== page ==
Life has never been a slut, it is a bitch. To the weak it oppresses, to the strong it dances. I thought I was strong, and that life was on a pole, dancing for me. Our thoughts are not always right, most of the time they are delusional, showing us what we exactly want to see. They become the blindfolds, hiding reality from our focus. Yes, this helps us to sleep at night and walk around with our chins held high but restrains us from leaving the legacy. Trouble on the other hand tests our limits, tearing us down to the core. A life of trouble is a journey of self-discovery; most of us will not take this route anyway since our parents blocked it from our perspective. I was lucky, not because I walked down that path but because I met with someone who walks on it daily. John is that person. He is made of something harder than diamond but hides it behind a quiet voice and a silent smile that hardly gives away. He is the kind that says, “Hi, how have you been?” and does not expect fine as an answer. He hails from a communal home in Mathare Valley; he’s got a lot of brothers and sisters. At thirteen he is among the oldest and responsibility balances tragically on his young shoulders. Should he fall, it will be a catastrophe, not for him as he is harder than diamond and closest to the ground, but for the songbird that hangs precariously at the top. That is how he arrives at school each morning, having tussled with angry bus drivers and touts as he helps the smaller ones cross the road. Sometimes I think he is just a Katrina carrying so much garbage and force that one day will yield to pressure and hit the shore hard enough to create an epidemic but in a way he steers back to the sea when every signal is blaring and glaring red for disaster.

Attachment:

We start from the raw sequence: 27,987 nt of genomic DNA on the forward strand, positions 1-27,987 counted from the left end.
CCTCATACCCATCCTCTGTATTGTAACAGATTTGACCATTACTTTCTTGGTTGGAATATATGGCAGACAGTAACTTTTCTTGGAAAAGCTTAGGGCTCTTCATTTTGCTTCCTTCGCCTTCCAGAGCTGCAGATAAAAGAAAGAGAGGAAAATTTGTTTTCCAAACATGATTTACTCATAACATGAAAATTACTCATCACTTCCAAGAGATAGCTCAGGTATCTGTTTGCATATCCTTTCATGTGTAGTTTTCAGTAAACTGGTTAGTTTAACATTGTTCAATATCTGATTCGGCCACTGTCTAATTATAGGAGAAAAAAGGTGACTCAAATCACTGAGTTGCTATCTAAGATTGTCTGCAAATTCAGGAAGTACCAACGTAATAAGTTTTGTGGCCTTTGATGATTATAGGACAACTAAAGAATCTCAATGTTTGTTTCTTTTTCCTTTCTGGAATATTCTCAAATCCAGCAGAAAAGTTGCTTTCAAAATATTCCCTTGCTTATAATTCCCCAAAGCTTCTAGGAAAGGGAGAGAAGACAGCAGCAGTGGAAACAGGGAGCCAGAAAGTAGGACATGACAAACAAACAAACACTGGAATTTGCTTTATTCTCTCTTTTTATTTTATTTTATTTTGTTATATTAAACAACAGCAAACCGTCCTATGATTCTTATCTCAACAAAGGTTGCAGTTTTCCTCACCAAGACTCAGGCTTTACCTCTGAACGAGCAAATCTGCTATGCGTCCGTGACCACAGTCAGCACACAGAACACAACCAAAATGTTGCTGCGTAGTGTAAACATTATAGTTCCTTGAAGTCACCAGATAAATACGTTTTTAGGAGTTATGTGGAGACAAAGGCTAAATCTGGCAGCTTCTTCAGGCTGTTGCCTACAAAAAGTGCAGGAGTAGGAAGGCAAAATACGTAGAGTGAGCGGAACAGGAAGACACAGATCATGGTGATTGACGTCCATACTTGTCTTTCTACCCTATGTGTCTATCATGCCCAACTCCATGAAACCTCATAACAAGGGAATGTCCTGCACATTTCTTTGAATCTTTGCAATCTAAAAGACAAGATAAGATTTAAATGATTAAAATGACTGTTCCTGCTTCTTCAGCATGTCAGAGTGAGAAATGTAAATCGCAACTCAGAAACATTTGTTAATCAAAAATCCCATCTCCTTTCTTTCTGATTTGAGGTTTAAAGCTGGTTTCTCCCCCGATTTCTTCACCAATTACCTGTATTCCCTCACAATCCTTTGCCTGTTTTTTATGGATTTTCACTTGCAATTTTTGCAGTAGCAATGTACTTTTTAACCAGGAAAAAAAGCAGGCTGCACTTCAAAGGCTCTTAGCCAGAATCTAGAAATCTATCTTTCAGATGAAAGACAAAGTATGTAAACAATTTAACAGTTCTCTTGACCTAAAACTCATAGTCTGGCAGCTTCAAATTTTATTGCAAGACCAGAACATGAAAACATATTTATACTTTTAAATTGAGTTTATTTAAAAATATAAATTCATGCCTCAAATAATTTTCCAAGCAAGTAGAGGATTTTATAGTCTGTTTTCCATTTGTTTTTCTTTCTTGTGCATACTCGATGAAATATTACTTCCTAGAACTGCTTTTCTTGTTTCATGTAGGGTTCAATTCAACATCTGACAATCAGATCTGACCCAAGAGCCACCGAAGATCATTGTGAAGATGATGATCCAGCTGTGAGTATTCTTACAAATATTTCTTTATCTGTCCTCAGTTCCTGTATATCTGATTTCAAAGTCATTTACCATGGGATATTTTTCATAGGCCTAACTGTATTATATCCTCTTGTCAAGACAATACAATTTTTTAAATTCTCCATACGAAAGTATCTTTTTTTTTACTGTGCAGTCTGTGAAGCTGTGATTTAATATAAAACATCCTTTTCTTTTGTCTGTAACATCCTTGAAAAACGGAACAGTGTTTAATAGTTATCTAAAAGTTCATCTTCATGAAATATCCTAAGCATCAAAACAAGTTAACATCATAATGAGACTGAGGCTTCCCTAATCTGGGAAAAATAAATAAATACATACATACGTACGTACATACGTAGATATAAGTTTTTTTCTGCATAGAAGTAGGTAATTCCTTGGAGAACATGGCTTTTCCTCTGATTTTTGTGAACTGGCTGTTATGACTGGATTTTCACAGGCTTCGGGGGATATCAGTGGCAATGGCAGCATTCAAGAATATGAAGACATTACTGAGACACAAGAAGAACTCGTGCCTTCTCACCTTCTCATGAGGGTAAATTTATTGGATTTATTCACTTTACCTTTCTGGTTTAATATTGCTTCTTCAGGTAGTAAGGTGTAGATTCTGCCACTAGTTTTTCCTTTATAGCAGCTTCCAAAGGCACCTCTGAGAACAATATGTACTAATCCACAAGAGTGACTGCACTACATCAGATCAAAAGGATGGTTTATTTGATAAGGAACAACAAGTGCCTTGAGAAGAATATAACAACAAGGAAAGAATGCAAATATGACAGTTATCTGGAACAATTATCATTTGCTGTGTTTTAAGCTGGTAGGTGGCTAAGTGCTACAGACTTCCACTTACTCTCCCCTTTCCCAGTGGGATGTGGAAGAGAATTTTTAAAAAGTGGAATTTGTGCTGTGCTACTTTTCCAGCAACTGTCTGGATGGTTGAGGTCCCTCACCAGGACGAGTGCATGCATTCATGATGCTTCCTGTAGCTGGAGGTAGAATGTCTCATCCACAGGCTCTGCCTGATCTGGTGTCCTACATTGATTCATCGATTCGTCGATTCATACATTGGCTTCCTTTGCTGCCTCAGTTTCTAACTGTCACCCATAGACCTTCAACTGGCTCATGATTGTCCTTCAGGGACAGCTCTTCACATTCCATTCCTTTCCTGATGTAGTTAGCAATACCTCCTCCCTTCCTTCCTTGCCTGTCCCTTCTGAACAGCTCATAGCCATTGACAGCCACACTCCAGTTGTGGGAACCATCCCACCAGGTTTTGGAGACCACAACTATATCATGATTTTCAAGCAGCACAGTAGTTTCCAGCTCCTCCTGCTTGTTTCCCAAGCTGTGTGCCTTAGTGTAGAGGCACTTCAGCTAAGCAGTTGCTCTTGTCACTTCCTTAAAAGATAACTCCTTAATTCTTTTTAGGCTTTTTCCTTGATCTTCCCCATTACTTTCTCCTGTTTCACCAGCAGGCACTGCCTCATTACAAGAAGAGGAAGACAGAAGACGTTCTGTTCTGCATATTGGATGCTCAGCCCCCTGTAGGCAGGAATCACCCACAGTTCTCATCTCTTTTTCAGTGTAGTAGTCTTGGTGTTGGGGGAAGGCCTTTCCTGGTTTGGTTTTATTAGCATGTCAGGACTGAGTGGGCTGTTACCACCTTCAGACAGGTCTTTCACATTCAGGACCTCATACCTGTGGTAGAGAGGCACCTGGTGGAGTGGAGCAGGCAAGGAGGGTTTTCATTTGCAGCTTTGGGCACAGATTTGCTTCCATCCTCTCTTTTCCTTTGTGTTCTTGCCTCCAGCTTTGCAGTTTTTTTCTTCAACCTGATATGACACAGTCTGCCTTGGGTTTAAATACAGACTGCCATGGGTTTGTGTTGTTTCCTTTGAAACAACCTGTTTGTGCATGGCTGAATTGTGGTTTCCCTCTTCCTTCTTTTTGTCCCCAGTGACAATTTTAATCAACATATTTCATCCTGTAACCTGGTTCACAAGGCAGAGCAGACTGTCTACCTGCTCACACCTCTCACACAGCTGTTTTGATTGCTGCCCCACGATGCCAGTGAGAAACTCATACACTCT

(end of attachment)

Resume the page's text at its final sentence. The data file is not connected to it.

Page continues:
It is always hard to mentor such a soul. You want to remind them to be thirteen and a little bit careless but the load of care they have been carrying calms you down. There are moments you want to throw in bits of advice but remember you need them more. Far be it from you to break such consistency and discipline for the wrath will be irrational. Times you are stressed out because you do not have enough finances to change furniture and remember the struggle on a tiny desk in a dimly-lit, damp room where he is struggling to help his sister add three to seven, and tears flow from your eyes because of how selfish your thoughts are. He has nothing but he gives everything while you have it all and you keep complaining to heaven for more. He has showed me how to pray; maybe he has never prayed himself. I have never spoken to him about God, but he has relentlessly put himself in prayer by giving what he has to be needy all the time. He is always concerned with others problems to create space for God to be concerned with his problems. Gifts are not always given to make us happy; when they come from heaven they are here to remind us to be sad, to be good and to make us accountable.


This article was first published in 2017 by The AM Journal. The AM Journal is an African Online Magazine that is involved in business, advocacy and creative arts.